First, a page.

I did a bunch of googling and found some posts on practicalmachinist that implied I could move the countershaft a bit closer to the lathe and use a shorter belt, so that's what I ended up doing. I bought a new serpentine belt for my S10 and cut the old one to use for the lathe; I think I ended up with a roughly 48" belt. I then spliced it with 30 lb test fishing line in accordance with the (leather) belt splicing instructions in SB bulletin No. 600 that I found online. Now for a slight pause to put the cabinet under the bench to get it off my floor, and then I'll continue cleaning and lubing the lathe and getting the motor wired. Maybe in a week or so I'll be able to power it up.

Anybody have a good lubrication chart for these I can hang on the wall next to the lathe? I bought the 4-piece oil kit I linked to on ebay awhile back, and while it's obvious where the spindle oil and way oil go, I'm not sure what the others should be used for yet...
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  #58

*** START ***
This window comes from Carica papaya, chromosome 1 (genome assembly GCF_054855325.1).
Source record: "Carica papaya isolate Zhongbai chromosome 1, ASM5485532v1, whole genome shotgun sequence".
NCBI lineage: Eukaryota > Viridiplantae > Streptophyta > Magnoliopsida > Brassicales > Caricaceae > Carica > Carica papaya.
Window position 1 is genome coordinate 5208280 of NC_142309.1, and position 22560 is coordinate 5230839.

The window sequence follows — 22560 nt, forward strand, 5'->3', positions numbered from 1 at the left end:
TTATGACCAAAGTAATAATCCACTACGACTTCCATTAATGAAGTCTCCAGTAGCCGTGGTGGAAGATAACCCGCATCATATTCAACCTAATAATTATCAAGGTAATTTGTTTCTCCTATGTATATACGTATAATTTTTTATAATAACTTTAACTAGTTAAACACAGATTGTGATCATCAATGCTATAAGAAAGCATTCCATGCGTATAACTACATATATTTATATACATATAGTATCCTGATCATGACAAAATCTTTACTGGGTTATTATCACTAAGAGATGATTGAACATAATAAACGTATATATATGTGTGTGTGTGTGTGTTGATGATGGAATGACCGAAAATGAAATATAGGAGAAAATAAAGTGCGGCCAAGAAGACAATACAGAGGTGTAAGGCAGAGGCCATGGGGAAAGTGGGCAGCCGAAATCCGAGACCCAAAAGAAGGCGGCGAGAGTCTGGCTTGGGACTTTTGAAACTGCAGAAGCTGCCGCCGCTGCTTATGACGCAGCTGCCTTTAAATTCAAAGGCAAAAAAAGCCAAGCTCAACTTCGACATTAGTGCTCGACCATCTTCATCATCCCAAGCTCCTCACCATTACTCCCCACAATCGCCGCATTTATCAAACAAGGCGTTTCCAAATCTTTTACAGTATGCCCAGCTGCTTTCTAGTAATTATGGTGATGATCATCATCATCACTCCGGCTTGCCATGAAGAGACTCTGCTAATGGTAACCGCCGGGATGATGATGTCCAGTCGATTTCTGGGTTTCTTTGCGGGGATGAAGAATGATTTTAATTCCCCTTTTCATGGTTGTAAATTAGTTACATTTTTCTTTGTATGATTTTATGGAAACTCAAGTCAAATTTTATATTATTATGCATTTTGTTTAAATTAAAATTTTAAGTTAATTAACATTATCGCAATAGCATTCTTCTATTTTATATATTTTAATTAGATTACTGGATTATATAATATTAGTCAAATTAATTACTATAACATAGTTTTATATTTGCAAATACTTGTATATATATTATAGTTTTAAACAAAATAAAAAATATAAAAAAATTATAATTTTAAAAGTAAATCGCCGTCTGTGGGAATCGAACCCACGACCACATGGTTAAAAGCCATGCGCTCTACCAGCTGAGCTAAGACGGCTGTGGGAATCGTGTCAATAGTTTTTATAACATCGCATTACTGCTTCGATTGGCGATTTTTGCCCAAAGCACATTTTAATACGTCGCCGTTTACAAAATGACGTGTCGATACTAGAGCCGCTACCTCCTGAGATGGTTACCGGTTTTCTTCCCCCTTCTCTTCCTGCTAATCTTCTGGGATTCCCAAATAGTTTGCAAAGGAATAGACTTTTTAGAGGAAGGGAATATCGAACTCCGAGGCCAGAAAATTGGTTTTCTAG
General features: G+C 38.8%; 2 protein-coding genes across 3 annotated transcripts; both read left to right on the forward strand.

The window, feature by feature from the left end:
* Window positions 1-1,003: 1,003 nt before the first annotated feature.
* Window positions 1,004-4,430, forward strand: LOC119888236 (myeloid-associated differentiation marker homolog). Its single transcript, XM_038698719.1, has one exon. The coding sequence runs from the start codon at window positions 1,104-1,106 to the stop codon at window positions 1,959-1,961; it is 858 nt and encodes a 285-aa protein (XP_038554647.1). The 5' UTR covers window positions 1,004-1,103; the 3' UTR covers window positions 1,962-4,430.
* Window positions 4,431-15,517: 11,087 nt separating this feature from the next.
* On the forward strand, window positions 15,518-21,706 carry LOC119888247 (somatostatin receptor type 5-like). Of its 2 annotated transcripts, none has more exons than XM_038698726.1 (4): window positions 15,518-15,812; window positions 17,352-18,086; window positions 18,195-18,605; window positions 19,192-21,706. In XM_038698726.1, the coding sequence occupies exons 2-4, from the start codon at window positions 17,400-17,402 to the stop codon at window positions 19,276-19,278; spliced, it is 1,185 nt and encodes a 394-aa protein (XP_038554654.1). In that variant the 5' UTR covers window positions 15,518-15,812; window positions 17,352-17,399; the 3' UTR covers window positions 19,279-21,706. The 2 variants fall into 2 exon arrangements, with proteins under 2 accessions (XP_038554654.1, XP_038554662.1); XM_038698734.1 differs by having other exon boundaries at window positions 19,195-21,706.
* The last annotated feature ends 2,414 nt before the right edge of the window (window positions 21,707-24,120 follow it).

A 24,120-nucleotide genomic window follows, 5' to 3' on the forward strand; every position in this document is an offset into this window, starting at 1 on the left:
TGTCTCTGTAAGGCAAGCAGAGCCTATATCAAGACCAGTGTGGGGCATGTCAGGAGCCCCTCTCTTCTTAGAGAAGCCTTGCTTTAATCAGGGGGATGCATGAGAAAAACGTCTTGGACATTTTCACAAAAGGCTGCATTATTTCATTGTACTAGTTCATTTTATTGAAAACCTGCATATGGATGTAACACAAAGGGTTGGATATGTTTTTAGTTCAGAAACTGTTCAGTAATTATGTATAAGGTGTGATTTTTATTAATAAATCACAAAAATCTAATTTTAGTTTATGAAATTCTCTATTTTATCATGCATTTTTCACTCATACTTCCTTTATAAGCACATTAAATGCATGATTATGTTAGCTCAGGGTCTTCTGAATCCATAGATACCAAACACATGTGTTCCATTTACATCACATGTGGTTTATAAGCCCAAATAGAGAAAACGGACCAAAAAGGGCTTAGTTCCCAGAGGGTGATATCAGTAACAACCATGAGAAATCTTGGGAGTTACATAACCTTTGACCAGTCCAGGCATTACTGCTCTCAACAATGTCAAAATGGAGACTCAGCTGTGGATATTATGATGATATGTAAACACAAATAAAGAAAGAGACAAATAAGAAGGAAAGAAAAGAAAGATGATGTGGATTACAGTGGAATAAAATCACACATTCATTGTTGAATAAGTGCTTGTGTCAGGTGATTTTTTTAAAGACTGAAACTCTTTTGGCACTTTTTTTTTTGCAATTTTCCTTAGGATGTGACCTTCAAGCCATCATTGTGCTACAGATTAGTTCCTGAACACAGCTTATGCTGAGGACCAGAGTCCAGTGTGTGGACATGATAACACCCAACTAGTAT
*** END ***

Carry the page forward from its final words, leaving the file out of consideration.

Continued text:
Old 03-10-2016, 08:36 PM
Matt G. Matt G. is offline
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Well, now I wish I had tested the motor before mounting it

I wired up a switch and the motor, and it'll turn, but it buzzes continually and has no power. Doesn't seem to get up to rated RPM either. I may have to borrow the motor off of my stationary belt sander until I can find another one.
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  #59  
Old 03-10-2016, 09:24 PM
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Is this a sleeve bearing motor? To find out does it have the little oil cups on the motor, if so it may just need a few drops of oil in the oil cups or the centrifugal switch may be stuck in it.

When you shut off the motor does it spin down and click as it is winding down?

And you may want to go back and reread post 26 where Terry described the 4 lead motors may be 120 or 240. It may be wired 240 and not 120 causing it not to spin up.

Scott
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  #60  
Old 03-10-2016, 09:46 PM
Matt G. Matt G. is offline
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Scott-

Yes, it has the oil cups, and I put some of the Mobil SAE 10 oil for the lathe spindle bearings in them before I tried to power it up. Not sure if it clicks when I shut it down; I'll try that tomorrow. The tag on the motor implies it is 120V only.

I've got a couple of 1/3 hp motors around here for other things, and I may temporarily kludge one of those on here until I can get another functional 1/2 hp motor from my Dad's collection.